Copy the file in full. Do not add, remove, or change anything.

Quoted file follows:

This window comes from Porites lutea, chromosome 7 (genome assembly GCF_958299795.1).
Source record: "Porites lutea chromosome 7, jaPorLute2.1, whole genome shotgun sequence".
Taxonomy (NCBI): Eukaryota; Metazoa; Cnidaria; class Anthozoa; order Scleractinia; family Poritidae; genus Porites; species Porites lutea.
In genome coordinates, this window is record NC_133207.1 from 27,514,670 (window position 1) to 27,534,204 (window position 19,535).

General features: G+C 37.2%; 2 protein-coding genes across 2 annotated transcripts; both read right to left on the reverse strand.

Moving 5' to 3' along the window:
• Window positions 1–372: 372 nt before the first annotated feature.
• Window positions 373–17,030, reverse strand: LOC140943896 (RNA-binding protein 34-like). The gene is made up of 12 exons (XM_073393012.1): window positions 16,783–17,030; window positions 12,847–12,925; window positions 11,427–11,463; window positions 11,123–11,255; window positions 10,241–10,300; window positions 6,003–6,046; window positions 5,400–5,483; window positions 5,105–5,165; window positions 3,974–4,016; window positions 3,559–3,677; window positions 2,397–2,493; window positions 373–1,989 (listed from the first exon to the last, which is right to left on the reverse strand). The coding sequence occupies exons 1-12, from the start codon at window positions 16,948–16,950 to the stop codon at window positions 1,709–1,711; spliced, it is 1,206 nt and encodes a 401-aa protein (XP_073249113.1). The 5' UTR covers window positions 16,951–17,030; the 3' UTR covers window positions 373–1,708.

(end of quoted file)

This window comes from Porites lutea, chromosome 7 (genome assembly GCF_958299795.1).
Source record: "Porites lutea chromosome 7, jaPorLute2.1, whole genome shotgun sequence".
Taxonomy (NCBI): Eukaryota; Metazoa; Cnidaria; class Anthozoa; order Scleractinia; family Poritidae; genus Porites; species Porites lutea.
In genome coordinates, this window is record NC_133207.1 from 27,514,670 (window position 1) to 27,534,204 (window position 19,535).

General features: G+C 37.2%; 2 protein-coding genes across 2 annotated transcripts; both read right to left on the reverse strand.

Moving 5' to 3' along the window:
• Window positions 1–372: 372 nt before the first annotated feature.
• Window positions 373–17,030, reverse strand: LOC140943896 (RNA-binding protein 34-like). The gene is made up of 12 exons (XM_073393012.1): window positions 16,783–17,030; window positions 12,847–12,925; window positions 11,427–11,463; window positions 11,123–11,255; window positions 10,241–10,300; window positions 6,003–6,046; window positions 5,400–5,483; window positions 5,105–5,165; window positions 3,974–4,016; window positions 3,559–3,677; window positions 2,397–2,493; window positions 373–1,989 (listed from the first exon to the last, which is right to left on the reverse strand). The coding sequence occupies exons 1-12, from the start codon at window positions 16,948–16,950 to the stop codon at window positions 1,709–1,711; spliced, it is 1,206 nt and encodes a 401-aa protein (XP_073249113.1). The 5' UTR covers window positions 16,951–17,030; the 3' UTR covers window positions 373–1,708.